The Interrupt Descriptor Table (IDT) is a data structure used by the x86 architecture to implement an interrupt vector table. The IDT is used by the processor to determine the correct response to interrupts and exceptions.
Use of the IDT is triggered by three types of events: hardware interrupts, software interrupts, and processor exceptions, which together are referred to as "interrupts". The IDT consists of 256 interrupt vectors.
In the 8086 processor, the IDT resides at a fixed location in memory from address 0000h to 03ffh, and consists of 256 four-byte real mode pointers (256 * 4 = 1024 bytes of memory). In the 80286 and later, the size and locations of the IDT can be changed in the same way as it is done in protected mode, though it does not change the format of it. A real mode pointer is defined as a 16 bit segment address and a 16 bit offset into that segment. A segment address is expanded internally by the processor to 20 bits thus limiting real mode interrupt handlers to the first 1 megabyte of addressable memory. The first 32 vectors are reserved for the processor's internal exceptions, and hardware interrupts may be mapped to any of the vectors by way of a programmable interrupt controller.
A commonly used x86 Real Mode interrupt is 0x10, the VGA BIOS code to handle primitive screen drawing functions.
In Protected Mode, the IDT is an array of 8-byte descriptors stored consecutively in memory and indexed by an interrupt vector. These descriptors may be either Interrupt Gates, Trap Gates or Task Gates. Interrupt and Trap Gates point to a memory location containing code to execute by specifying both a segment (present in either the GDT or LDT) and an offset within that segment. The only difference between these two is that an Interrupt Gate will disable further processor handling of hardware interrupts, making it especially suitable to service hardware interrupts, while a Trap will leave hardware interrupts enabled and is thus mainly used for handling software interrupts and exceptions. Finally, a Task Gate will cause the currently active Task-State Segment to be switched, using the hardware task switch mechanism to effectively hand over use of the processor to another program, thread or process. Unlike the GDT, the programmer is allowed to store a descriptor in the first entry of the IDT, i.e. for interrupt vector 0 (which happens to be the divide by 0 exception).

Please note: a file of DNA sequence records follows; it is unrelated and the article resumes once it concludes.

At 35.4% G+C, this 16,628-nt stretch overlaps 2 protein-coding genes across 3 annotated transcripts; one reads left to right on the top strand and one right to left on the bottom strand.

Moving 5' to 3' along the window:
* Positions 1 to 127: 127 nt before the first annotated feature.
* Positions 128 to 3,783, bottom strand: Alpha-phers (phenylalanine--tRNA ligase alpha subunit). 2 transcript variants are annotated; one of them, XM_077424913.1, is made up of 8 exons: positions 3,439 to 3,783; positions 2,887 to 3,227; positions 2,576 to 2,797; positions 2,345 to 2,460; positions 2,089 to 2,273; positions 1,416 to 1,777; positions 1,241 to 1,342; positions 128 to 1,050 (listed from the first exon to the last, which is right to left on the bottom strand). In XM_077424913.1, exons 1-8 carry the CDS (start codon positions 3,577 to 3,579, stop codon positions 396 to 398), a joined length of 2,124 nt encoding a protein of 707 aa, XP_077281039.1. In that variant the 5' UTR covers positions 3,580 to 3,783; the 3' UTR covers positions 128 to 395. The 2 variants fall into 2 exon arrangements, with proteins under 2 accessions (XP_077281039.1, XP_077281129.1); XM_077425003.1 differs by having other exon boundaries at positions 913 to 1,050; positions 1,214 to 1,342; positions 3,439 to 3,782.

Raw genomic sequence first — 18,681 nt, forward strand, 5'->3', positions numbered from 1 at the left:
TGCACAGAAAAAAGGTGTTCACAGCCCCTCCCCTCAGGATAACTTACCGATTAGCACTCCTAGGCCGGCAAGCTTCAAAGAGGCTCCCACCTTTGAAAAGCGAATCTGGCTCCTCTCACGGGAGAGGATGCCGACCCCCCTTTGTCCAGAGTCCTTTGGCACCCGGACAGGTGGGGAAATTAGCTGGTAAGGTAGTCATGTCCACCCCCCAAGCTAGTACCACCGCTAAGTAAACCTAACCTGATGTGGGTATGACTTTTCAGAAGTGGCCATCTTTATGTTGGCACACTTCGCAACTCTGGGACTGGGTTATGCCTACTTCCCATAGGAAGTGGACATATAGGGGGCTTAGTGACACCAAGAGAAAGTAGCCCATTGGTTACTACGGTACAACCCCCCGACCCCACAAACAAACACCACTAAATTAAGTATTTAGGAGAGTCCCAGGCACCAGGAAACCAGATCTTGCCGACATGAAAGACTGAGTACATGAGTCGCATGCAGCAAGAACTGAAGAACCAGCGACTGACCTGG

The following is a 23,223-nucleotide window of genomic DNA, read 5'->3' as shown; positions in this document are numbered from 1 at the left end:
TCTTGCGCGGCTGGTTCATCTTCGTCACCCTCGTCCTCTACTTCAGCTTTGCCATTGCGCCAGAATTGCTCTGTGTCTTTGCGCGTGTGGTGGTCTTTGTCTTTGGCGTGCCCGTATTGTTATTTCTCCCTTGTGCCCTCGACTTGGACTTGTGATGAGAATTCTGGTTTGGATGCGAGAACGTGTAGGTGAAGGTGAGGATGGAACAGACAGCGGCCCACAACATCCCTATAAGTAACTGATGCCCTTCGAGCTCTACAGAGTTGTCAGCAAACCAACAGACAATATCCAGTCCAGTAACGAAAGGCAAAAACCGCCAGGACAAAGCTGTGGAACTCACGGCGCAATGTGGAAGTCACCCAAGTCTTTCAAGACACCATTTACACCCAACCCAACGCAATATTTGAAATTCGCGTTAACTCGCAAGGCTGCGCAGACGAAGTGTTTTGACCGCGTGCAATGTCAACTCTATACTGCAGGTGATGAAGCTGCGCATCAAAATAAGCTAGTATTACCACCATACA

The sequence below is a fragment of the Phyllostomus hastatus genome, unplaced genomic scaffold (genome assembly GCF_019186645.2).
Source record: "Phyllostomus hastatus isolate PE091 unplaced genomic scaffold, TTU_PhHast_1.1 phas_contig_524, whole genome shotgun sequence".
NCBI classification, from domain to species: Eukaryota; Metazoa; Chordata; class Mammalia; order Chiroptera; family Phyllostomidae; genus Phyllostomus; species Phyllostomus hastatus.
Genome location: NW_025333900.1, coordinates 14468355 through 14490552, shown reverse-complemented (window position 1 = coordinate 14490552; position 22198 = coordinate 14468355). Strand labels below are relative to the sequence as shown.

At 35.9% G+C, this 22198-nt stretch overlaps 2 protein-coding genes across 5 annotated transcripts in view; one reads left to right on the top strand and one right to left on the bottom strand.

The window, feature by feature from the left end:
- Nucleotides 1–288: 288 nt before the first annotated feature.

The protected mode IDT may reside anywhere in physical memory. The processor has a special register (IDTR) to store both the physical base address and the length in bytes of the IDT. When an interrupt occurs, the processor multiplies the interrupt vector by 8 and adds the result to the IDT base address. With help of the IDT length, the resulting memory address is then verified to be within the table; if it is too large, an exception is generated. If everything is okay, the 8-byte descriptor stored at the calculated memory location is loaded and actions are taken according to the descriptor's type and contents.
A fully populated IDT is 2 KB (KiB) (256 entries of 8 bytes each) in length. It is not necessary to use all of the possible entries: it is sufficient to populate the IDT up to the highest interrupt vector used, and set the IDT length portion of the IDTR accordingly. Because of the limited number of exceptions, hardware interrupts, and software interrupts necessary and typically assigned to low vectors, many operating systems may limit the IDT in this way.
Vectors 0-31 are reserved by Intel for processor generated exceptions (general protection fault, page fault, etc.). Though currently only vectors 0-18 are used by the processor, future processors may create incompatibilities for broken software which use these vectors for other purposes.